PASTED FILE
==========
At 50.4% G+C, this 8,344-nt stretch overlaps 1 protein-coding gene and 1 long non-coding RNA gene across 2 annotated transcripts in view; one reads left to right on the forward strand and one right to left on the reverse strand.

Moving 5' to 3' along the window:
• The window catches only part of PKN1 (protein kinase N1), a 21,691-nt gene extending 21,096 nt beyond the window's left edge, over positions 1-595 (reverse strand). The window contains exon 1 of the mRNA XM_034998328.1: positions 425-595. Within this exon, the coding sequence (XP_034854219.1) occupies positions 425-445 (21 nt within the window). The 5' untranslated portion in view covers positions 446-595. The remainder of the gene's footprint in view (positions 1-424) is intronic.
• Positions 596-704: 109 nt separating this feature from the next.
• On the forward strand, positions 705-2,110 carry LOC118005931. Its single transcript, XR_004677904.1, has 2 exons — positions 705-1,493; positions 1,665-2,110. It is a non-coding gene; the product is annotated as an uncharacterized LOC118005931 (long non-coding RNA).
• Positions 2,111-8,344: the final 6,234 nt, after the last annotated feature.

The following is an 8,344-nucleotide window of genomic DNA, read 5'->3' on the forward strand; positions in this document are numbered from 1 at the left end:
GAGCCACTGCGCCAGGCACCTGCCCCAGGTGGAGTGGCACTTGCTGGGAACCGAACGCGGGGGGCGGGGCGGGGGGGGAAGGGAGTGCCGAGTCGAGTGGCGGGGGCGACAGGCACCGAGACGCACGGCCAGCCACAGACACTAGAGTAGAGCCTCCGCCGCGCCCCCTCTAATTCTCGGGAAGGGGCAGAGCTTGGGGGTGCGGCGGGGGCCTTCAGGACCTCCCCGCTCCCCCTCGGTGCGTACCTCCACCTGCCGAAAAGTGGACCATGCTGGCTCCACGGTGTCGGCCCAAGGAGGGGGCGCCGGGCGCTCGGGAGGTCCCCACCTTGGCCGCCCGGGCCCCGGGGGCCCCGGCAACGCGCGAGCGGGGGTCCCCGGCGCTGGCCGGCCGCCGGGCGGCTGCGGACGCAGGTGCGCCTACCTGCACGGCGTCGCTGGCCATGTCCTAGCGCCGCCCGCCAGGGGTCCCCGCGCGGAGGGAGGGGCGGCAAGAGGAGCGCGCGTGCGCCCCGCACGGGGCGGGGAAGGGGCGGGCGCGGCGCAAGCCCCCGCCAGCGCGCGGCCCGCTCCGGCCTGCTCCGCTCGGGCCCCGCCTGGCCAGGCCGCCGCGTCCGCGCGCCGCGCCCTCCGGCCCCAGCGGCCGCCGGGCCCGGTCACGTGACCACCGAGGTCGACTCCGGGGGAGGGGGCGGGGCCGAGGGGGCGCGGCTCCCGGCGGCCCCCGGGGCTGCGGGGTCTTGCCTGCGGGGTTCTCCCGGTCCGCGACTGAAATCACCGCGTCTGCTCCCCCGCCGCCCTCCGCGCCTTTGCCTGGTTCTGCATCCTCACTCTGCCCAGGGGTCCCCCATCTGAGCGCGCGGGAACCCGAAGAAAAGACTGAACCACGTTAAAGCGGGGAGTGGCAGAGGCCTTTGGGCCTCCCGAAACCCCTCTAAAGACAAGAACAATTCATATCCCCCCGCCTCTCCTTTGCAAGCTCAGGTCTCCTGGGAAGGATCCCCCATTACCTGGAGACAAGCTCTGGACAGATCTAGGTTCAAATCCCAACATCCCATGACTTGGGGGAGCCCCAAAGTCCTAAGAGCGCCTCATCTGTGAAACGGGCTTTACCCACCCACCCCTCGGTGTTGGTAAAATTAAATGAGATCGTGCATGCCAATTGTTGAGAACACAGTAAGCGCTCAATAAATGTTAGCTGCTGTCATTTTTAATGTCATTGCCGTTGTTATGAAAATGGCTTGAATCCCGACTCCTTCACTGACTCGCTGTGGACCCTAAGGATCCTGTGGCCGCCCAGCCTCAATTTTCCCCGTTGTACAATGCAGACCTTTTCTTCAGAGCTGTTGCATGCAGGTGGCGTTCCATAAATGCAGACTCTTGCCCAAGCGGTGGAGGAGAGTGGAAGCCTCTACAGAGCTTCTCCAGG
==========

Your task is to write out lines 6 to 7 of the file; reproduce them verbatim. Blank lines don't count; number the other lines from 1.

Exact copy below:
• Positions 2,111-8,344: the final 6,234 nt, after the last annotated feature.

The following is an 8,344-nucleotide window of genomic DNA, read 5'->3' on the forward strand; positions in this document are numbered from 1 at the left end: